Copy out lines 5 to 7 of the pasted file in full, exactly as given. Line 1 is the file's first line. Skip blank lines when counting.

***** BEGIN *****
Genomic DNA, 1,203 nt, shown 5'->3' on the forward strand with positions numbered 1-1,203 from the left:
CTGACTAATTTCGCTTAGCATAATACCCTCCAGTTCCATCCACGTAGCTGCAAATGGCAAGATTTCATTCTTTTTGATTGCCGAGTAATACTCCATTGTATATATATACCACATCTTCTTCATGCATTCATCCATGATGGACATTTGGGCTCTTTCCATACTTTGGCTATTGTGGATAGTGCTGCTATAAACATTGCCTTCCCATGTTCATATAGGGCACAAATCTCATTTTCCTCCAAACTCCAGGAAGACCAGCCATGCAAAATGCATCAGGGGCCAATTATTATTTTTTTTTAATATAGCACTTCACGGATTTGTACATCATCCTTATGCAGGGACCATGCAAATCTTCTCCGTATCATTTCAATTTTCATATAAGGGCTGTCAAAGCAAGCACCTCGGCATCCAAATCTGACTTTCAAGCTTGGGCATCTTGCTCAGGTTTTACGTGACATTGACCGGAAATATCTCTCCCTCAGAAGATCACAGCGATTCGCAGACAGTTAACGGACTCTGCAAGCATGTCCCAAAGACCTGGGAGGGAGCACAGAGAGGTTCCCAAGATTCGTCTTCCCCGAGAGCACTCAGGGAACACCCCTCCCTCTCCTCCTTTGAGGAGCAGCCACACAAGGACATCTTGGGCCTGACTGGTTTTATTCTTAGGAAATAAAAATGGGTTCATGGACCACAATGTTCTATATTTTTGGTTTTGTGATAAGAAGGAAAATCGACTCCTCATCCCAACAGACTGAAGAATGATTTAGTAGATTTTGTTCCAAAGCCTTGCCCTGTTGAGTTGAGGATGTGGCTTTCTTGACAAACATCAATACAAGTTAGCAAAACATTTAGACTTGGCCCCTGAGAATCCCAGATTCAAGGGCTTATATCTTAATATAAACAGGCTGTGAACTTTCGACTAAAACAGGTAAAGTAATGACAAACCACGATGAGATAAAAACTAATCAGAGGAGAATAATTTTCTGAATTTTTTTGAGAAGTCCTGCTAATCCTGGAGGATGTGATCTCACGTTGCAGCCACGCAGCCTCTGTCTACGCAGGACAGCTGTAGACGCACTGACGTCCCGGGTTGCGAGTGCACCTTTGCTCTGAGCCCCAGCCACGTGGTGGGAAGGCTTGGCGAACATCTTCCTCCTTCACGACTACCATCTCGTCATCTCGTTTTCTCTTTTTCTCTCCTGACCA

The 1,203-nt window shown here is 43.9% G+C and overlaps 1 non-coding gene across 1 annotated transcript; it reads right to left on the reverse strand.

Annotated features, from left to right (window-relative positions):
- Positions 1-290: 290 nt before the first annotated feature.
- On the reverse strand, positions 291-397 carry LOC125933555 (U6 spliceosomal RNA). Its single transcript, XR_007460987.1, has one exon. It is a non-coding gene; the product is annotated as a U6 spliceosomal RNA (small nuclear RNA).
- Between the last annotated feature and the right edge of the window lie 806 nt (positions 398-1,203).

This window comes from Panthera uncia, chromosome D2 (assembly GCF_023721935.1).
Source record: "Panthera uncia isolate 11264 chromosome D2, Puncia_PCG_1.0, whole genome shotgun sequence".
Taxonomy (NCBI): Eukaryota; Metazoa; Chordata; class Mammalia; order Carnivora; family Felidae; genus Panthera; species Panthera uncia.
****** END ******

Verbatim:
- Positions 1-290: 290 nt before the first annotated feature.
- On the reverse strand, positions 291-397 carry LOC125933555 (U6 spliceosomal RNA). Its single transcript, XR_007460987.1, has one exon. It is a non-coding gene; the product is annotated as a U6 spliceosomal RNA (small nuclear RNA).
- Between the last annotated feature and the right edge of the window lie 806 nt (positions 398-1,203).